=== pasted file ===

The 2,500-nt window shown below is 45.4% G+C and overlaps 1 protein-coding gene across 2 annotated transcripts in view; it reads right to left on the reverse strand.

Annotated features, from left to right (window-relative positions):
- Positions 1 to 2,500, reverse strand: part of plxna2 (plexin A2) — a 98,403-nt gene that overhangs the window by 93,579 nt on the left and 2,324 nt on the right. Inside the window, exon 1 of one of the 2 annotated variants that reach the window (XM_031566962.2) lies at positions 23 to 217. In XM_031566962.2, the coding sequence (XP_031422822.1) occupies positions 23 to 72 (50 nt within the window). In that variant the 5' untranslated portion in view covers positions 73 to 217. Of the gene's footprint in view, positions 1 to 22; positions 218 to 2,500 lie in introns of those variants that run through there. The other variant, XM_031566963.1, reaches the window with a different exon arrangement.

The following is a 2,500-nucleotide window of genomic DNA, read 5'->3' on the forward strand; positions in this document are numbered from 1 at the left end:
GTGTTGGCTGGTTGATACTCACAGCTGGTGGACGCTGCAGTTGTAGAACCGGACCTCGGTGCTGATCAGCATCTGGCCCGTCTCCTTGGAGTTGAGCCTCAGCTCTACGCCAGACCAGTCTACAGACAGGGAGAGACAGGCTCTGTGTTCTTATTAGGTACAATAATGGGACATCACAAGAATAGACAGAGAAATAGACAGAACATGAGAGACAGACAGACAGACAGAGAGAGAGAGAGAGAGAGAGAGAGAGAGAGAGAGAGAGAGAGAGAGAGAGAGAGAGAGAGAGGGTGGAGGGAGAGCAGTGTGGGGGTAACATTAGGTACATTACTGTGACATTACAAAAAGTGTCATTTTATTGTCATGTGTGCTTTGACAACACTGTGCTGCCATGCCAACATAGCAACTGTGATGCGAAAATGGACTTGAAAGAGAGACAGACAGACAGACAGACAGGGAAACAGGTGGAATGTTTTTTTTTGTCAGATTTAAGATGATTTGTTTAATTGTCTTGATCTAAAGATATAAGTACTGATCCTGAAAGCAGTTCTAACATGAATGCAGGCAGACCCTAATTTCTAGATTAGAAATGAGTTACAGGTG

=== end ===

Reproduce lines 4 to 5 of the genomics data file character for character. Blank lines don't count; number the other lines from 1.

The following is a 2,500-nucleotide window of genomic DNA, read 5'->3' on the forward strand; positions in this document are numbered from 1 at the left end:
GTGTTGGCTGGTTGATACTCACAGCTGGTGGACGCTGCAGTTGTAGAACCGGACCTCGGTGCTGATCAGCATCTGGCCCGTCTCCTTGGAGTTGAGCCTCAGCTCTACGCCAGACCAGTCTACAGACAGGGAGAGACAGGCTCTGTGTTCTTATTAGGTACAATAATGGGACATCACAAGAATAGACAGAGAAATAGACAGAACATGAGAGACAGACAGACAGACAGAGAGAGAGAGAGAGAGAGAGAGAGAGAGAGAGAGAGAGAGAGAGAGAGAGAGAGAGAGAGAGGGTGGAGGGAGAGCAGTGTGGGGGTAACATTAGGTACATTACTGTGACATTACAAAAAGTGTCATTTTATTGTCATGTGTGCTTTGACAACACTGTGCTGCCATGCCAACATAGCAACTGTGATGCGAAAATGGACTTGAAAGAGAGACAGACAGACAGACAGACAGGGAAACAGGTGGAATGTTTTTTTTTGTCAGATTTAAGATGATTTGTTTAATTGTCTTGATCTAAAGATATAAGTACTGATCCTGAAAGCAGTTCTAACATGAATGCAGGCAGACCCTAATTTCTAGATTAGAAATGAGTTACAGGTG